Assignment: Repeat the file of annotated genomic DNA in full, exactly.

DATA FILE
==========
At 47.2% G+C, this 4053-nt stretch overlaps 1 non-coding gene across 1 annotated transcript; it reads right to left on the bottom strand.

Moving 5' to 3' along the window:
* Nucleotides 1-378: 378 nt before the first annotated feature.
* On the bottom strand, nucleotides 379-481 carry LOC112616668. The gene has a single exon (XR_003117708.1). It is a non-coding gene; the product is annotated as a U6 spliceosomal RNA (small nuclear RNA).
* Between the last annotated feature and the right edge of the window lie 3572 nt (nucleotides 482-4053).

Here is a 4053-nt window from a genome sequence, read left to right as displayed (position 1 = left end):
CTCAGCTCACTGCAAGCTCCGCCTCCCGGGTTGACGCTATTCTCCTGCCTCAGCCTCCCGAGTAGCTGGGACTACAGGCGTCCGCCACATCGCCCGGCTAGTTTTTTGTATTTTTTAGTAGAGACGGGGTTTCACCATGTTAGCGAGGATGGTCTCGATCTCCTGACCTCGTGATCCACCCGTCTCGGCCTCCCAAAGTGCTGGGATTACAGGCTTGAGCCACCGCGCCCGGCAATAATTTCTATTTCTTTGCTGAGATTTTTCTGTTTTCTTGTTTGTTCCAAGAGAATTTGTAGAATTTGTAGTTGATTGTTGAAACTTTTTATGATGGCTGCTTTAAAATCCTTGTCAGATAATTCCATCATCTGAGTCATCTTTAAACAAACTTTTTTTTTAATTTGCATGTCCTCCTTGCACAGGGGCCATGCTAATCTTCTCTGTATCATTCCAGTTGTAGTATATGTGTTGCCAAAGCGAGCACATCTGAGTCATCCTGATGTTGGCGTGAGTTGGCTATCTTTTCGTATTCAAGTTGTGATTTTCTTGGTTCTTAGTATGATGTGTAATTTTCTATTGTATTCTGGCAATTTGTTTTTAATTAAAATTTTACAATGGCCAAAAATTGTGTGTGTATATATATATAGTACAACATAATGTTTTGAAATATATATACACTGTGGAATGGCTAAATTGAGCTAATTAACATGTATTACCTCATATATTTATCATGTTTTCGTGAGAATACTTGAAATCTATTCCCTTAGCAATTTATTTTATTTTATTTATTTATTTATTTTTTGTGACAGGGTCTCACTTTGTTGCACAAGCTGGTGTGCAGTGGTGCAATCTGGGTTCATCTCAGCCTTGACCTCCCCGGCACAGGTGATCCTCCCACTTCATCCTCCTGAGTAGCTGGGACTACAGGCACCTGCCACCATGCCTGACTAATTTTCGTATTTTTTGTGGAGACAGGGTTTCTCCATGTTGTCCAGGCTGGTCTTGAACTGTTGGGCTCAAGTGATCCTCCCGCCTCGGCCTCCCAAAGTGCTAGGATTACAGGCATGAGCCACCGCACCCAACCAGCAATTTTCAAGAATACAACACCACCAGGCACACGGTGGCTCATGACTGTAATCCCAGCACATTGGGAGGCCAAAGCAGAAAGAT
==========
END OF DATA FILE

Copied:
At 47.2% G+C, this 4053-nt stretch overlaps 1 non-coding gene across 1 annotated transcript; it reads right to left on the bottom strand.

Moving 5' to 3' along the window:
* Nucleotides 1-378: 378 nt before the first annotated feature.
* On the bottom strand, nucleotides 379-481 carry LOC112616668. The gene has a single exon (XR_003117708.1). It is a non-coding gene; the product is annotated as a U6 spliceosomal RNA (small nuclear RNA).
* Between the last annotated feature and the right edge of the window lie 3572 nt (nucleotides 482-4053).

Here is a 4053-nt window from a genome sequence, read left to right as displayed (position 1 = left end):
CTCAGCTCACTGCAAGCTCCGCCTCCCGGGTTGACGCTATTCTCCTGCCTCAGCCTCCCGAGTAGCTGGGACTACAGGCGTCCGCCACATCGCCCGGCTAGTTTTTTGTATTTTTTAGTAGAGACGGGGTTTCACCATGTTAGCGAGGATGGTCTCGATCTCCTGACCTCGTGATCCACCCGTCTCGGCCTCCCAAAGTGCTGGGATTACAGGCTTGAGCCACCGCGCCCGGCAATAATTTCTATTTCTTTGCTGAGATTTTTCTGTTTTCTTGTTTGTTCCAAGAGAATTTGTAGAATTTGTAGTTGATTGTTGAAACTTTTTATGATGGCTGCTTTAAAATCCTTGTCAGATAATTCCATCATCTGAGTCATCTTTAAACAAACTTTTTTTTTAATTTGCATGTCCTCCTTGCACAGGGGCCATGCTAATCTTCTCTGTATCATTCCAGTTGTAGTATATGTGTTGCCAAAGCGAGCACATCTGAGTCATCCTGATGTTGGCGTGAGTTGGCTATCTTTTCGTATTCAAGTTGTGATTTTCTTGGTTCTTAGTATGATGTGTAATTTTCTATTGTATTCTGGCAATTTGTTTTTAATTAAAATTTTACAATGGCCAAAAATTGTGTGTGTATATATATATAGTACAACATAATGTTTTGAAATATATATACACTGTGGAATGGCTAAATTGAGCTAATTAACATGTATTACCTCATATATTTATCATGTTTTCGTGAGAATACTTGAAATCTATTCCCTTAGCAATTTATTTTATTTTATTTATTTATTTATTTTTTGTGACAGGGTCTCACTTTGTTGCACAAGCTGGTGTGCAGTGGTGCAATCTGGGTTCATCTCAGCCTTGACCTCCCCGGCACAGGTGATCCTCCCACTTCATCCTCCTGAGTAGCTGGGACTACAGGCACCTGCCACCATGCCTGACTAATTTTCGTATTTTTTGTGGAGACAGGGTTTCTCCATGTTGTCCAGGCTGGTCTTGAACTGTTGGGCTCAAGTGATCCTCCCGCCTCGGCCTCCCAAAGTGCTAGGATTACAGGCATGAGCCACCGCACCCAACCAGCAATTTTCAAGAATACAACACCACCAGGCACACGGTGGCTCATGACTGTAATCCCAGCACATTGGGAGGCCAAAGCAGAAAGAT